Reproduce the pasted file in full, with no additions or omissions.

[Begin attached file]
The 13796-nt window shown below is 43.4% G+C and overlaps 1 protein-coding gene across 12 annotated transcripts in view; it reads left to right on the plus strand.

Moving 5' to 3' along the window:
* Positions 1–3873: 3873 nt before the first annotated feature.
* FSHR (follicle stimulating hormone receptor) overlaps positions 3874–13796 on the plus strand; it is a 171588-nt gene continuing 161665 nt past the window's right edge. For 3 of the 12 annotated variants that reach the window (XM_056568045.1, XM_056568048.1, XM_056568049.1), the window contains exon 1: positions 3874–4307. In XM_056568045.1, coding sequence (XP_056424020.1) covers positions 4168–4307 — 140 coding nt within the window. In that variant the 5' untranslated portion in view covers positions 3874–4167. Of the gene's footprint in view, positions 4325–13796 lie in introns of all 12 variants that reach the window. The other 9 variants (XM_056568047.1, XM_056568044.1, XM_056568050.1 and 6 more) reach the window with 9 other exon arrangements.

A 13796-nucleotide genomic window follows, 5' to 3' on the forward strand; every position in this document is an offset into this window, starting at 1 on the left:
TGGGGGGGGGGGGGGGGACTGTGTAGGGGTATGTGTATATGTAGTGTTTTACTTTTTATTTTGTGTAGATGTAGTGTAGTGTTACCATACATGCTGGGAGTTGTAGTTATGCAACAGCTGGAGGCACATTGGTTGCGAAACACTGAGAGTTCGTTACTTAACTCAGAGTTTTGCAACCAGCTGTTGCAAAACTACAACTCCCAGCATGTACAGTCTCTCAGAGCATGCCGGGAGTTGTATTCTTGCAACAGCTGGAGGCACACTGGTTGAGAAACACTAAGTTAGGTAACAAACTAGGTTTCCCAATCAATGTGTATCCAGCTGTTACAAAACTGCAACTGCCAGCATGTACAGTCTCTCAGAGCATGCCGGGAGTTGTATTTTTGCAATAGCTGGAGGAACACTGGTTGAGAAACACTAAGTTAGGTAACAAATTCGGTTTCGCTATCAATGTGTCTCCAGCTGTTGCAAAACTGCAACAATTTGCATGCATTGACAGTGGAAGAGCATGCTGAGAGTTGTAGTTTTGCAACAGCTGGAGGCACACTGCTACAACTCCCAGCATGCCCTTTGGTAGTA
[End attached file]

The 13796-nt window shown below is 43.4% G+C and overlaps 1 protein-coding gene across 12 annotated transcripts in view; it reads left to right on the plus strand.

Moving 5' to 3' along the window:
* Positions 1–3873: 3873 nt before the first annotated feature.
* FSHR (follicle stimulating hormone receptor) overlaps positions 3874–13796 on the plus strand; it is a 171588-nt gene continuing 161665 nt past the window's right edge. For 3 of the 12 annotated variants that reach the window (XM_056568045.1, XM_056568048.1, XM_056568049.1), the window contains exon 1: positions 3874–4307. In XM_056568045.1, coding sequence (XP_056424020.1) covers positions 4168–4307 — 140 coding nt within the window. In that variant the 5' untranslated portion in view covers positions 3874–4167. Of the gene's footprint in view, positions 4325–13796 lie in introns of all 12 variants that reach the window. The other 9 variants (XM_056568047.1, XM_056568044.1, XM_056568050.1 and 6 more) reach the window with 9 other exon arrangements.

A 13796-nucleotide genomic window follows, 5' to 3' on the forward strand; every position in this document is an offset into this window, starting at 1 on the left:
TGGGGGGGGGGGGGGGGACTGTGTAGGGGTATGTGTATATGTAGTGTTTTACTTTTTATTTTGTGTAGATGTAGTGTAGTGTTACCATACATGCTGGGAGTTGTAGTTATGCAACAGCTGGAGGCACATTGGTTGCGAAACACTGAGAGTTCGTTACTTAACTCAGAGTTTTGCAACCAGCTGTTGCAAAACTACAACTCCCAGCATGTACAGTCTCTCAGAGCATGCCGGGAGTTGTATTCTTGCAACAGCTGGAGGCACACTGGTTGAGAAACACTAAGTTAGGTAACAAACTAGGTTTCCCAATCAATGTGTATCCAGCTGTTACAAAACTGCAACTGCCAGCATGTACAGTCTCTCAGAGCATGCCGGGAGTTGTATTTTTGCAATAGCTGGAGGAACACTGGTTGAGAAACACTAAGTTAGGTAACAAATTCGGTTTCGCTATCAATGTGTCTCCAGCTGTTGCAAAACTGCAACAATTTGCATGCATTGACAGTGGAAGAGCATGCTGAGAGTTGTAGTTTTGCAACAGCTGGAGGCACACTGCTACAACTCCCAGCATGCCCTTTGGTAGTA